All eyes were on Philip Hammond as he delivered his first Autumn Statement to Parliament yesterday.
It had already been clearly indicated that he would be moving away from the strict monetary policy of his predecessor, George Osborne. While reducing the deficit will still remain a definite goal, Mr Hammond has abandoned any attempt to balance the budget by 2020.
His first budget statement as Chancellor of the Exchequer was his opportunity to set out his own priorities and outline how the government will use tax and spending plans to shore up the UK economy after the vote to leave the EU. The statement was also accompanied by the latest forecasts for the economy and public finances from the independent fiscal watchdog, the Office for Budget Responsibility (OBR).
We have prepared this summary of the Autumn Statement for you, looking at the broad areas of the economy and the numbers, personal taxation, business and business taxation, and pensions and savings.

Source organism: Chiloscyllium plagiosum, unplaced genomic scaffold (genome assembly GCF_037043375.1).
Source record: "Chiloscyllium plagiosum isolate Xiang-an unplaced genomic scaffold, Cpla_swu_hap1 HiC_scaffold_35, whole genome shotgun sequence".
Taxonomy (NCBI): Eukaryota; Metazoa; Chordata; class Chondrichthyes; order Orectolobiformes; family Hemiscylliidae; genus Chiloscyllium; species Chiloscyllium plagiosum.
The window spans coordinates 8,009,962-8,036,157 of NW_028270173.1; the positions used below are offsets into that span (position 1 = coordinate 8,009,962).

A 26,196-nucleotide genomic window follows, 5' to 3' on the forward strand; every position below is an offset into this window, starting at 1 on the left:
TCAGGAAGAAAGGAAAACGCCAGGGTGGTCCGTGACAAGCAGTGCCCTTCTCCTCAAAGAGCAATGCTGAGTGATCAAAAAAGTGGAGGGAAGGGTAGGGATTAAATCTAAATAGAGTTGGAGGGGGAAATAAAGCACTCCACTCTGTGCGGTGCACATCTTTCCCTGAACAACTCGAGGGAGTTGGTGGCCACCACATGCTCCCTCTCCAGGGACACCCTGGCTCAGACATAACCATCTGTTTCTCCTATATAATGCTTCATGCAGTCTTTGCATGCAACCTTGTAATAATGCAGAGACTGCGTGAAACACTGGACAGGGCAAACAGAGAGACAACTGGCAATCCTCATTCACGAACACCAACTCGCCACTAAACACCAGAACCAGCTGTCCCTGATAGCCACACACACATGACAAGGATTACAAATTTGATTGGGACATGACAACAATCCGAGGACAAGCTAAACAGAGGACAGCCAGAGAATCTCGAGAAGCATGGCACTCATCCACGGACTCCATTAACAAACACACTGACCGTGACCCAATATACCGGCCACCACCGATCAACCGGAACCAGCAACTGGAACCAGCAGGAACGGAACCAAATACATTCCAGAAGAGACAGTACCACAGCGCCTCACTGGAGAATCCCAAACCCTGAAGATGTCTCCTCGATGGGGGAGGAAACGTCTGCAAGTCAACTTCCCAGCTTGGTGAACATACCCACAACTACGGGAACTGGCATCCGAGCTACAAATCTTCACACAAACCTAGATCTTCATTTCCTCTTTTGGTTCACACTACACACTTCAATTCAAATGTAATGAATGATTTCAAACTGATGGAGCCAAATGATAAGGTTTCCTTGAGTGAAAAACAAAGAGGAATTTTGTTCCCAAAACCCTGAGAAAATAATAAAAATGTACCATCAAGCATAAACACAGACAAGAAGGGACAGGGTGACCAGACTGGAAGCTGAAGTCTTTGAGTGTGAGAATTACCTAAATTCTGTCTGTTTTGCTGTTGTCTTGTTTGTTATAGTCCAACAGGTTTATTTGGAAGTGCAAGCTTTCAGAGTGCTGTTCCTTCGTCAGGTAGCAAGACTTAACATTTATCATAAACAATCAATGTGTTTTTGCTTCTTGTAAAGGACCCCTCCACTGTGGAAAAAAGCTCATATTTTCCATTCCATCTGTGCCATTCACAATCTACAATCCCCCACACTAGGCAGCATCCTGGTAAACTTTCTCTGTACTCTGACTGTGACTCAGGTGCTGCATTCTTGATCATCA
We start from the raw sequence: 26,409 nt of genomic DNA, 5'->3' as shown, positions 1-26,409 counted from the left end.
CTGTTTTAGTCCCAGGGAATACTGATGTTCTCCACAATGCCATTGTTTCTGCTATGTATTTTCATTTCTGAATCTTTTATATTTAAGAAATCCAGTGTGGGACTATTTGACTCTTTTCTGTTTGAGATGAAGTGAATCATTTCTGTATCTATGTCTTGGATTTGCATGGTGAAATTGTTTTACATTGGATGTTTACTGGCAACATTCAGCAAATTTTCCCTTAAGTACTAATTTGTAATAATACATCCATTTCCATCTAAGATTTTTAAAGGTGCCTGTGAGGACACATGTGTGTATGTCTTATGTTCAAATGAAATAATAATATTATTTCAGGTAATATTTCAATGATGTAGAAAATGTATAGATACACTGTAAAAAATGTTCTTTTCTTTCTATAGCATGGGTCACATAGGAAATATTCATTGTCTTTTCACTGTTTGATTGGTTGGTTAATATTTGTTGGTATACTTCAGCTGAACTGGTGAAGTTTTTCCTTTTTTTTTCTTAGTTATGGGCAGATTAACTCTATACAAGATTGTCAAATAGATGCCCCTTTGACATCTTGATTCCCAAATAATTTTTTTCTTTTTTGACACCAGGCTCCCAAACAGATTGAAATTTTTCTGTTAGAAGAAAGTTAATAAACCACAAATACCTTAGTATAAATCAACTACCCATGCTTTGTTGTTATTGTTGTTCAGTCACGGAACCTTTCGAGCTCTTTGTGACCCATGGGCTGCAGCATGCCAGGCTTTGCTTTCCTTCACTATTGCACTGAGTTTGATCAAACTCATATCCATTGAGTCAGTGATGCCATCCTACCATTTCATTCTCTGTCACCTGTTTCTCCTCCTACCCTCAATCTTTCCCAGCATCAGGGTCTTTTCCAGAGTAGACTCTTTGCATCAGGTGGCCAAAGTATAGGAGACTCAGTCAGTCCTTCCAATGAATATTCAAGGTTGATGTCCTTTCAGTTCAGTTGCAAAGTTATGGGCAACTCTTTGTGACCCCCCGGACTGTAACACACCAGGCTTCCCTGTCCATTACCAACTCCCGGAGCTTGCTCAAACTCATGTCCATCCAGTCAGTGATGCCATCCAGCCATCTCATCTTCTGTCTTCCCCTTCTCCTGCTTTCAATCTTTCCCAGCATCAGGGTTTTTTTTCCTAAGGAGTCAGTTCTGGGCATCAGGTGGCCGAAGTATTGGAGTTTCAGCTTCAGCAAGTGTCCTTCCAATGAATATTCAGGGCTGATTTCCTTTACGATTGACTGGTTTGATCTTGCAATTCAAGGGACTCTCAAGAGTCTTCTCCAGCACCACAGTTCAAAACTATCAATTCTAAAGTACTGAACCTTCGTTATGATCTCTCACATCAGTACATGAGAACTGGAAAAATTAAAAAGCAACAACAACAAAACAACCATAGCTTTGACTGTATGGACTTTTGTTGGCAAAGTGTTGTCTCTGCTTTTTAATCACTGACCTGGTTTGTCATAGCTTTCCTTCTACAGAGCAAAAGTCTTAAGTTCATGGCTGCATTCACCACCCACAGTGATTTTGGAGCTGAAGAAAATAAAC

One of Mr Hammond‘s main aims was to provide a robust economy that works for everyone. Have a read of this summary and see if you think his policies will deliver.
If you have any questions or queries about the implications for your own finances, do get in touch with us.
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